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The high school concussion epidemic

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One moment you’re having the game of your life, the score is tied, and you have the chance to score. You put your head down and lead with it to try and get an extra push forward, but after contacting another player you did not get the distance you wanted. There is a feeling of nausea, a massive headache, and you are too dazed to even walk straight. By hitting with your head, you are now concussed, and will have to stop playing.

Mr. Matthew Sauter, Massapequa High School’s athletic trainer defined a concussion as a “bruised brain,” one that occurs after the brain experiences a traumatic injury. When the head is hit in a way that will cause a concussion it moves past the fluid that normally protects the brain from any impact, and makes direct contact with the skull.

Concussions are extremely difficult to properly diagnose by anyone but the victim because no one else can see what symptoms the victim is suffering from. Some of the symptoms that are most prominent are headaches, dizziness, ringing in the ears, slurred speech, fatigue, nausea, memory and concentration loss, and problems sleeping.

These symptoms are often very detrimental, but subside rather quickly. Connor Payne, a junior at Massapequa High School, and a football player for the school’s football team, received a concussion during one of their games. For the first couple of days after the game he had trouble with “sensitivity to sound, dizziness, nauseousness, trouble focusing, and balancing.” But after about four days of recovery, the symptoms were gone, and he was ready to return to the field.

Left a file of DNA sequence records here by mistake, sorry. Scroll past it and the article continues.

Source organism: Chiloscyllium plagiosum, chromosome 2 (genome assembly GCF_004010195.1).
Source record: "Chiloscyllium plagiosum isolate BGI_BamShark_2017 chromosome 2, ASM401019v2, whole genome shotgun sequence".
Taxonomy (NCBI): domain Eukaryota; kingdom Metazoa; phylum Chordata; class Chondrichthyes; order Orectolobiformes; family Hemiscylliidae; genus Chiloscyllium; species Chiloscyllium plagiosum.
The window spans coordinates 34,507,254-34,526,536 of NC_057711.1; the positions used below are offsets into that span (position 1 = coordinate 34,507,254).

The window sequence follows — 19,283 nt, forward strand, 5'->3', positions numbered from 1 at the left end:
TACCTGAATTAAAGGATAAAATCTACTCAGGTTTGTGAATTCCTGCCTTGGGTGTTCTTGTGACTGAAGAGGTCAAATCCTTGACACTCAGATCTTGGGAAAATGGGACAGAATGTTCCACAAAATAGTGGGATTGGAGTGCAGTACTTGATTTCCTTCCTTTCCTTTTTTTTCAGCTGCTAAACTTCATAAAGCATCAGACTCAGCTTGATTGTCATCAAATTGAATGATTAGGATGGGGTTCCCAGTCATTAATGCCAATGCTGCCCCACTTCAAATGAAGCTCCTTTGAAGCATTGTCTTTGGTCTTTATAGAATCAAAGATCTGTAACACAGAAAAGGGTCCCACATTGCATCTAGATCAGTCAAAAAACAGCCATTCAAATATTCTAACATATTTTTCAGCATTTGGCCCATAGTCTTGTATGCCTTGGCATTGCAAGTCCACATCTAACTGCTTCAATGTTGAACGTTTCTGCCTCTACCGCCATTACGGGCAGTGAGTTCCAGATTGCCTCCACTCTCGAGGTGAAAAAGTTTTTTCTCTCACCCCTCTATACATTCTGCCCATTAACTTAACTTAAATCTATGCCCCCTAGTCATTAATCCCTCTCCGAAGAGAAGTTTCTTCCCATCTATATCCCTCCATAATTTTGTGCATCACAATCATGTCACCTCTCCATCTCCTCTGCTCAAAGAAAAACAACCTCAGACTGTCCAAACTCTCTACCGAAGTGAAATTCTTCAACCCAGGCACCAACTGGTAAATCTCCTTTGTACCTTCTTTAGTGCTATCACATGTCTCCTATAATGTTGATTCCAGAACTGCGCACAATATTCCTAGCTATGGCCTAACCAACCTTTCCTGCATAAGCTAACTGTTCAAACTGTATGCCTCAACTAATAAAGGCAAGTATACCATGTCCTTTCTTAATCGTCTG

A concussion by itself is highly unlikely to cause any long term effects to brain function, but it can set up for further injury and even permanent damage. Second impact syndrome is what happens when an already concussed brain takes another major impact. The brain essentially tries to over protect itself by over swelling which could often be fatal or very easily cause long term complications.

Mr. Sauter said that the only way to truly treat a concussion is with “rest, rest, and more rest.” Avoiding any more contact to the head is also necessary, as well as rest, and proper nutrition.

When returning from a concussion it is of vital importance to come back “step by step” and not to overexert yourself.

It is also very important to keep in my mind that equipment such as helmets, mouthpieces, and chinstraps can only help to “limit the severity of a concussion”, they will rarely completely prevent a concussion, and certainly do not make the wearer invincible to them.

According to HeadCase Company, as concussion rates in school sports have doubled from 2002 to 2012 and continue to grow, it is necessary to inform and assist anyone who has a  concussion, of how to properly treat themselves, and make sure to avoid pushing too far. Concussions are becoming a serious problem, and making sure student athletes are informed on how to avoid, watch out for, properly treat, and understand the effects of their concussions, is of the utmost importance for all school sports programs.

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Massapequa High School's chief source of news.
The high school concussion epidemic